Informing not Hoarding
Lominger has a competency named Informing (ref). This competency is about how we share information and the impact that that has through our work.
Many of us take this impact for granted and aren’t as intentional or as fully impactful as we could be in this area. The subject of this blog entry is how to become more powerful in how you inform others at work.
In the course of our work we’re constantly becoming aware of information that is not only helpful to us, but is also helpful to others. Or at least could be. Some people purposely (and characteristically) “hoard” this information as a way of accumulating power in the organization and their work relationships. Common sense tells us how destructive this behavior is. When someone discovers the hoarded information, trust (among other things) is destroyed.
Most “hoarding” of information in organizations is situational or unintentional.
If you are unaware of the work of others, you “don’t know what you don’t know”. You are blind to the impact of what you know on others. A perfect example is “I wish you would have told me that.” How often have you heard that? To have the maximum impact with the information you hold, you have to understand the needs of those around you. What are their challenges? What are they trying to achieve through their work? If you don’t know, it is your obligation to find out. When you know, and you “hold them in your mind” then this is a filter that you are constantly using as you sift through the information you encounter each day. When you have a “hit”, the first impulse is to share that information. Why? It helps them and the organization.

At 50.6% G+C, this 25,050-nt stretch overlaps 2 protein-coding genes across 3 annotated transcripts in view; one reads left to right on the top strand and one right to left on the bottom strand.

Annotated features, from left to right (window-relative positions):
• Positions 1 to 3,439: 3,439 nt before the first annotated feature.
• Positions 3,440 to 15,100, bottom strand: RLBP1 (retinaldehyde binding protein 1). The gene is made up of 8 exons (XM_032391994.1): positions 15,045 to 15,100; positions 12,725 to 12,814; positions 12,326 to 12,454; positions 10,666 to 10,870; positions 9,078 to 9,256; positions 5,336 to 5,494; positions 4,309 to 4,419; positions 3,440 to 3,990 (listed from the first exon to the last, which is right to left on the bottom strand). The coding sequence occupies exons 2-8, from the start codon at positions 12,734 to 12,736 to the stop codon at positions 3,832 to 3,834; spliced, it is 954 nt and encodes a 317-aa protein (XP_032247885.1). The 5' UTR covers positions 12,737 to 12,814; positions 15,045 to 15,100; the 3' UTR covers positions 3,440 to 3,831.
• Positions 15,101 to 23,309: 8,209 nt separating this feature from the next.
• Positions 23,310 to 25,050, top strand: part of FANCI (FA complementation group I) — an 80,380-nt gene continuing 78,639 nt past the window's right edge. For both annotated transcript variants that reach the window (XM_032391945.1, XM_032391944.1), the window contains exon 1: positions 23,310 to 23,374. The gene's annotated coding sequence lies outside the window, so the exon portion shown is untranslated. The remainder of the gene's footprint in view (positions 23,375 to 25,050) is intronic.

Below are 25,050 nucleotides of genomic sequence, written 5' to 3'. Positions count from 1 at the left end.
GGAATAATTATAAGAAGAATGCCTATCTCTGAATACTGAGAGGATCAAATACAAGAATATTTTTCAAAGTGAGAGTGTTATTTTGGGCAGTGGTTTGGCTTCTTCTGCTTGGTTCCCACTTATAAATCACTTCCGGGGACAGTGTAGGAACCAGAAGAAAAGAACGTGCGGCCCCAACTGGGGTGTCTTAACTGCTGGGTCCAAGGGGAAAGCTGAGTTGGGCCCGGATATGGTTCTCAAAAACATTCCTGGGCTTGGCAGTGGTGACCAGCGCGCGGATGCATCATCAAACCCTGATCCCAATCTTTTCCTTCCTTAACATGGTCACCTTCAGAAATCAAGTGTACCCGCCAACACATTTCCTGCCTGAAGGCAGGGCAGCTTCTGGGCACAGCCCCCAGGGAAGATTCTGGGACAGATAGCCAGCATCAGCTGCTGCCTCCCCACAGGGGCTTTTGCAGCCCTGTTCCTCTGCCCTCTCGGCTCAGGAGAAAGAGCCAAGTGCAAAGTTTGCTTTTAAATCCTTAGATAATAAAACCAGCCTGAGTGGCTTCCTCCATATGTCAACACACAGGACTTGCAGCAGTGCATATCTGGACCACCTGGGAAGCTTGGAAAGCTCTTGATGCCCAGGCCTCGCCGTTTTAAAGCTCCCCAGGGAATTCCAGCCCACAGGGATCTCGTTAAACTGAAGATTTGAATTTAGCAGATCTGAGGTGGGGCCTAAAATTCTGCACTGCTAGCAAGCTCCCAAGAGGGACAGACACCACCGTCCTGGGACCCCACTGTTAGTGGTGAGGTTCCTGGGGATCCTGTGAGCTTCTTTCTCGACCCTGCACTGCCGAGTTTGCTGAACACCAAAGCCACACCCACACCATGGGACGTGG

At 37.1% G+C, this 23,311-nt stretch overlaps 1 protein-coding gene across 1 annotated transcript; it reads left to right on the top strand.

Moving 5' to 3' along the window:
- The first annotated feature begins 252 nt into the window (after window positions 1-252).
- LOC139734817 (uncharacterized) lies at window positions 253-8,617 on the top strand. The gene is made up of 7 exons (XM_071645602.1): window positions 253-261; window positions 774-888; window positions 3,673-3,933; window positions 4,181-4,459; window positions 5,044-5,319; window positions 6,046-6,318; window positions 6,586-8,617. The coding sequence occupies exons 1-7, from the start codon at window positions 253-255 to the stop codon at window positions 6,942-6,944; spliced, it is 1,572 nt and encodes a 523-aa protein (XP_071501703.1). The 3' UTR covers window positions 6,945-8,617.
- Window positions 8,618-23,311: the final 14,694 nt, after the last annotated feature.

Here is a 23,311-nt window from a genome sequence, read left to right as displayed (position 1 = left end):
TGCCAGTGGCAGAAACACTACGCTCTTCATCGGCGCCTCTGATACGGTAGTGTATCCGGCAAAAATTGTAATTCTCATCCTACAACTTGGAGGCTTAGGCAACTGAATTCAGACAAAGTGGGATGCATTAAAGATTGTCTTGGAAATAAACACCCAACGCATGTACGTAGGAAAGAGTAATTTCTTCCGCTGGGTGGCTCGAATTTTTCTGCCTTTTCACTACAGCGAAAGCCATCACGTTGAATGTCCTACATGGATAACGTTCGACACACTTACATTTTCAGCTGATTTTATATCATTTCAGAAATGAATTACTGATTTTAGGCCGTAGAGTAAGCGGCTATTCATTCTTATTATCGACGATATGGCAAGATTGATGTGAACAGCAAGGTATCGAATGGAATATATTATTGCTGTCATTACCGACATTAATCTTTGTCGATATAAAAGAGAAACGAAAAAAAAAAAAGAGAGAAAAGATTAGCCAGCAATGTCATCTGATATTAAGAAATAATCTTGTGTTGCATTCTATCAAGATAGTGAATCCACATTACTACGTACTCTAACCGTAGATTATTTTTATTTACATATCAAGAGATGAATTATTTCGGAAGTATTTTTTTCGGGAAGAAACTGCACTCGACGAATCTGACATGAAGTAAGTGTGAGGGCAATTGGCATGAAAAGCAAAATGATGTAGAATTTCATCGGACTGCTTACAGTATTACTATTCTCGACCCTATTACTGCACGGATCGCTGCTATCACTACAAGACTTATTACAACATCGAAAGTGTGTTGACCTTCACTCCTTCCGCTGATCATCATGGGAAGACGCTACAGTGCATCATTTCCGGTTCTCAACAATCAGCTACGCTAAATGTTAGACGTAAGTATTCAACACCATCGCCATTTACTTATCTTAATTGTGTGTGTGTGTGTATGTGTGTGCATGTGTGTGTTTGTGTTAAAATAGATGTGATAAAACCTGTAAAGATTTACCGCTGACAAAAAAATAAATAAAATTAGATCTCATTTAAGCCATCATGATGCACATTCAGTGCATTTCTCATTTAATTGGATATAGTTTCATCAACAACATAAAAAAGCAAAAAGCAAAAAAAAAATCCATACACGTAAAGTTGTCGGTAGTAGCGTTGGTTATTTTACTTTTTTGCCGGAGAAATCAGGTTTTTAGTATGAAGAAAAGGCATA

What do I mean by “situational”? You might not be one of those people who characteristically withholds information. But have you ever held a grudge against someone at work (or in your personal life)? When you became aware of information that might be helpful to them, what did you do? If you withheld the information, then you situationally hoarded the information. Of course if you make a habit of this over time, you will characteristically behave in this way.
But others don’t inform me!
It is true that we might not always be as informed by others as we might want to be. The most powerful influence we have on being informed by others is by fully informing others ourselves. It brings into play one of the universal and immutable laws of interpersonal relationships: When we are responsive to others, it invites responsiveness in return.
If you want to be most impactful in your work, you will know what the needs and challenges and objectives are of the people around you. You will seek this information about them whenever you can, so you are not “in the dark” regarding their work. You will keep them “alive” in your consciousness so that information is filtered in terms that are helpful to them as well as yourself. By the way, this especially includes your boss or manager. A subject of a future blog entry.
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